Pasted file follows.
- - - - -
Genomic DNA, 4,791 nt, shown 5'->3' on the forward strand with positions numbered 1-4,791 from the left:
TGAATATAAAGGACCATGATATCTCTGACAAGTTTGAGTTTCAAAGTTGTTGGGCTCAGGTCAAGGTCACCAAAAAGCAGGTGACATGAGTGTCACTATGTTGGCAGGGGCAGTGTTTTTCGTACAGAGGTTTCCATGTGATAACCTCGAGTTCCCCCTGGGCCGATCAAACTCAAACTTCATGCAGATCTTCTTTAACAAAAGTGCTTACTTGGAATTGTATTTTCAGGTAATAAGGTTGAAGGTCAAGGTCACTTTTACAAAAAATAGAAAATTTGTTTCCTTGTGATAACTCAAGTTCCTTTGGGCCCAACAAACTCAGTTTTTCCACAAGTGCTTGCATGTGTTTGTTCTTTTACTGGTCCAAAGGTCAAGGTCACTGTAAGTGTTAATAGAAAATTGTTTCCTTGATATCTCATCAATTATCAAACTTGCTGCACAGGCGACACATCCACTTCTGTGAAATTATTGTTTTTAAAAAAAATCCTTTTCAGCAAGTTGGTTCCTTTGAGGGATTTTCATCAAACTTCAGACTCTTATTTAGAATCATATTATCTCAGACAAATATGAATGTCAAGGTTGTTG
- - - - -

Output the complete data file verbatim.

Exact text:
Genomic DNA, 4,791 nt, shown 5'->3' on the forward strand with positions numbered 1-4,791 from the left:
TGAATATAAAGGACCATGATATCTCTGACAAGTTTGAGTTTCAAAGTTGTTGGGCTCAGGTCAAGGTCACCAAAAAGCAGGTGACATGAGTGTCACTATGTTGGCAGGGGCAGTGTTTTTCGTACAGAGGTTTCCATGTGATAACCTCGAGTTCCCCCTGGGCCGATCAAACTCAAACTTCATGCAGATCTTCTTTAACAAAAGTGCTTACTTGGAATTGTATTTTCAGGTAATAAGGTTGAAGGTCAAGGTCACTTTTACAAAAAATAGAAAATTTGTTTCCTTGTGATAACTCAAGTTCCTTTGGGCCCAACAAACTCAGTTTTTCCACAAGTGCTTGCATGTGTTTGTTCTTTTACTGGTCCAAAGGTCAAGGTCACTGTAAGTGTTAATAGAAAATTGTTTCCTTGATATCTCATCAATTATCAAACTTGCTGCACAGGCGACACATCCACTTCTGTGAAATTATTGTTTTTAAAAAAAATCCTTTTCAGCAAGTTGGTTCCTTTGAGGGATTTTCATCAAACTTCAGACTCTTATTTAGAATCATATTATCTCAGACAAATATGAATGTCAAGGTTGTTG